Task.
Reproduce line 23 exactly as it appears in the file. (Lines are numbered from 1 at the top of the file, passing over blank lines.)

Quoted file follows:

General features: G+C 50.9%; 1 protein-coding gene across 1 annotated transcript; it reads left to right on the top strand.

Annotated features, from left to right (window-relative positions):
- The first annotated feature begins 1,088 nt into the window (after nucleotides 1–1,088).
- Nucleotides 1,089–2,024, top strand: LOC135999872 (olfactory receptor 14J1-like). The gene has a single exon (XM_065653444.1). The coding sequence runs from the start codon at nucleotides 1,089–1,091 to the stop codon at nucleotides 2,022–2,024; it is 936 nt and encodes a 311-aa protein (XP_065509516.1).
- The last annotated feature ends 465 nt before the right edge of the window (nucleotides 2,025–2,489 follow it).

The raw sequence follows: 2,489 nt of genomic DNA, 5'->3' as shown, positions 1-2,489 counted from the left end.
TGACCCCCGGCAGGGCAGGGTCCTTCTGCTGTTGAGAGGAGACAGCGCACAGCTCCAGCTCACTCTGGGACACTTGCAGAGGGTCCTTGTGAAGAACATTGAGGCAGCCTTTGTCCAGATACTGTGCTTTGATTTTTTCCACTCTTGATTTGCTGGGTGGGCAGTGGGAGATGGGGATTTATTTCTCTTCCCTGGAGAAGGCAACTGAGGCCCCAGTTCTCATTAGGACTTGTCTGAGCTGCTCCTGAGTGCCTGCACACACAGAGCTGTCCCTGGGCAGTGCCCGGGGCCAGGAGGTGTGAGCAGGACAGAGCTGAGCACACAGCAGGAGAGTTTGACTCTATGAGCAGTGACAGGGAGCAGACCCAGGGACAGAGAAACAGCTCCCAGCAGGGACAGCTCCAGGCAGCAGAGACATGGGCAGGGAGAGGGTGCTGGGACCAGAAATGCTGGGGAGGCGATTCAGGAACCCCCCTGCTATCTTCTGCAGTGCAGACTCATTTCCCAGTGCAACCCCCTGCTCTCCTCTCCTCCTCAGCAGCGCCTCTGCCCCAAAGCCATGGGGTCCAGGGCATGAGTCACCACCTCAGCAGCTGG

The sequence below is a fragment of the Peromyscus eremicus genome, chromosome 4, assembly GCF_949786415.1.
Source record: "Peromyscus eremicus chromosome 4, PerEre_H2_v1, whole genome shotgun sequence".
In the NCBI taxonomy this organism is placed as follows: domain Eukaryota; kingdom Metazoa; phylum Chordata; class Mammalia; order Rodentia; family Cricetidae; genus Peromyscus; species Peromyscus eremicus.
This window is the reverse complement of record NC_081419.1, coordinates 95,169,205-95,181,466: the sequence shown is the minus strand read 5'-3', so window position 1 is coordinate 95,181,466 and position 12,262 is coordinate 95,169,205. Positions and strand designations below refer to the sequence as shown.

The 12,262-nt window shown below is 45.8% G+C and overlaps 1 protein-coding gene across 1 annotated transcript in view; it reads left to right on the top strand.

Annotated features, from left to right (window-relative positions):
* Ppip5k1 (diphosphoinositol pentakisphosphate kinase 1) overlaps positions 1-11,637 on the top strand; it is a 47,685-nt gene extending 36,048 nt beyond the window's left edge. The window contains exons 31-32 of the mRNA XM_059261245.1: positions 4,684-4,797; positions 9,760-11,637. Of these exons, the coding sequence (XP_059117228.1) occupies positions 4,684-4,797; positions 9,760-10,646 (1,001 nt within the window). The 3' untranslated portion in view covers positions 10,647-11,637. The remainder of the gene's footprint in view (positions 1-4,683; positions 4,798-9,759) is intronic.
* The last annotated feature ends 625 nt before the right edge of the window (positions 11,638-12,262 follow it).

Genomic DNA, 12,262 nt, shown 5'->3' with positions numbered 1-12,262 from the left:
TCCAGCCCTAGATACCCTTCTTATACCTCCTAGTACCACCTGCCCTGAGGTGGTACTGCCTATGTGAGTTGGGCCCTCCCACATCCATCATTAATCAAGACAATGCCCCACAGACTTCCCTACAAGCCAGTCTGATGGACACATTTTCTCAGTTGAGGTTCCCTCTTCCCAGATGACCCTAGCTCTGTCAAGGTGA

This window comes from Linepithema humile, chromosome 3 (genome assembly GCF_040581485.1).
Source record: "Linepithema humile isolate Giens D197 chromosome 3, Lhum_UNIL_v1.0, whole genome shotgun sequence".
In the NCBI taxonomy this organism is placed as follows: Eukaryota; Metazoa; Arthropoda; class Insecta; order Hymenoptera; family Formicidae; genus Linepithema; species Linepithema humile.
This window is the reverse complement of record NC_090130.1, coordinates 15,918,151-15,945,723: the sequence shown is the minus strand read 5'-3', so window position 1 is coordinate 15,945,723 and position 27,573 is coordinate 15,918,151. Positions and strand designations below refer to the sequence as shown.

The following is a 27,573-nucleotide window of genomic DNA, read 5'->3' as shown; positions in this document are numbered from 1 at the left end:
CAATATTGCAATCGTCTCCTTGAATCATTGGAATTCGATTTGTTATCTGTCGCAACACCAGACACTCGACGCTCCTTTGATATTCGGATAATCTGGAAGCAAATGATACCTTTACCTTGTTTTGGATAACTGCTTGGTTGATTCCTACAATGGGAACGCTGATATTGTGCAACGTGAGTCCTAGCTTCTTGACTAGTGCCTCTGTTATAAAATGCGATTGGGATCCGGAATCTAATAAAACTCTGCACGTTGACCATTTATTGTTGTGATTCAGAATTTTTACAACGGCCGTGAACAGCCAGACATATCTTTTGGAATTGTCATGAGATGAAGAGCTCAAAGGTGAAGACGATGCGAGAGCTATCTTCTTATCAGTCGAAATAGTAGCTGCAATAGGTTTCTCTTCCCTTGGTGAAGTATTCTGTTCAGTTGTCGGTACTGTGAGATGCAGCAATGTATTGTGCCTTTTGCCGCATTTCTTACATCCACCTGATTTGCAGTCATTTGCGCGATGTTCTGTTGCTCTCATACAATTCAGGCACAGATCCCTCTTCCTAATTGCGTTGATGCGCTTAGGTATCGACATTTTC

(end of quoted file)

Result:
CAATATTGCAATCGTCTCCTTGAATCATTGGAATTCGATTTGTTATCTGTCGCAACACCAGACACTCGACGCTCCTTTGATATTCGGATAATCTGGAAGCAAATGATACCTTTACCTTGTTTTGGATAACTGCTTGGTTGATTCCTACAATGGGAACGCTGATATTGTGCAACGTGAGTCCTAGCTTCTTGACTAGTGCCTCTGTTATAAAATGCGATTGGGATCCGGAATCTAATAAAACTCTGCACGTTGACCATTTATTGTTGTGATTCAGAATTTTTACAACGGCCGTGAACAGCCAGACATATCTTTTGGAATTGTCATGAGATGAAGAGCTCAAAGGTGAAGACGATGCGAGAGCTATCTTCTTATCAGTCGAAATAGTAGCTGCAATAGGTTTCTCTTCCCTTGGTGAAGTATTCTGTTCAGTTGTCGGTACTGTGAGATGCAGCAATGTATTGTGCCTTTTGCCGCATTTCTTACATCCACCTGATTTGCAGTCATTTGCGCGATGTTCTGTTGCTCTCATACAATTCAGGCACAGATCCCTCTTCCTAATTGCGTTGATGCGCTTAGGTATCGACATTTTC